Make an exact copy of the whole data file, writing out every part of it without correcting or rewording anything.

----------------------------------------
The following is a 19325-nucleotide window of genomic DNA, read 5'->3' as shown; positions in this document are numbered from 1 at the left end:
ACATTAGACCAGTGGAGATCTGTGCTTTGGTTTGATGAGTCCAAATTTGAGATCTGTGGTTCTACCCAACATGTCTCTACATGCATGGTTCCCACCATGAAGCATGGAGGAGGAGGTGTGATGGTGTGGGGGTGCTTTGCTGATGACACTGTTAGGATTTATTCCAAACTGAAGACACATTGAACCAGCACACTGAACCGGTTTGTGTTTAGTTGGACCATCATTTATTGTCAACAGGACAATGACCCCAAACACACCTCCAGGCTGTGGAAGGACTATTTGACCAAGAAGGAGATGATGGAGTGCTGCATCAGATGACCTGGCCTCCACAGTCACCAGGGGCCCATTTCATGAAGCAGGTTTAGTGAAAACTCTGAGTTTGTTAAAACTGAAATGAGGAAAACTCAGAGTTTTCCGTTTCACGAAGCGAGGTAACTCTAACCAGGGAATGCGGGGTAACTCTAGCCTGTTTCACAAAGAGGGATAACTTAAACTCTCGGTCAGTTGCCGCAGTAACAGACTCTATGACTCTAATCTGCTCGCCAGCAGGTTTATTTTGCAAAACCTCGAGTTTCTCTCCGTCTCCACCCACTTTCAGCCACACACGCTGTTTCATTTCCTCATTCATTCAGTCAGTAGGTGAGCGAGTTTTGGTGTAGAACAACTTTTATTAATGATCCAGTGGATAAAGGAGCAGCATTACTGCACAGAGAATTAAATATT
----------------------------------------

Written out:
The following is a 19325-nucleotide window of genomic DNA, read 5'->3' as shown; positions in this document are numbered from 1 at the left end:
ACATTAGACCAGTGGAGATCTGTGCTTTGGTTTGATGAGTCCAAATTTGAGATCTGTGGTTCTACCCAACATGTCTCTACATGCATGGTTCCCACCATGAAGCATGGAGGAGGAGGTGTGATGGTGTGGGGGTGCTTTGCTGATGACACTGTTAGGATTTATTCCAAACTGAAGACACATTGAACCAGCACACTGAACCGGTTTGTGTTTAGTTGGACCATCATTTATTGTCAACAGGACAATGACCCCAAACACACCTCCAGGCTGTGGAAGGACTATTTGACCAAGAAGGAGATGATGGAGTGCTGCATCAGATGACCTGGCCTCCACAGTCACCAGGGGCCCATTTCATGAAGCAGGTTTAGTGAAAACTCTGAGTTTGTTAAAACTGAAATGAGGAAAACTCAGAGTTTTCCGTTTCACGAAGCGAGGTAACTCTAACCAGGGAATGCGGGGTAACTCTAGCCTGTTTCACAAAGAGGGATAACTTAAACTCTCGGTCAGTTGCCGCAGTAACAGACTCTATGACTCTAATCTGCTCGCCAGCAGGTTTATTTTGCAAAACCTCGAGTTTCTCTCCGTCTCCACCCACTTTCAGCCACACACGCTGTTTCATTTCCTCATTCATTCAGTCAGTAGGTGAGCGAGTTTTGGTGTAGAACAACTTTTATTAATGATCCAGTGGATAAAGGAGCAGCATTACTGCACAGAGAATTAAATATT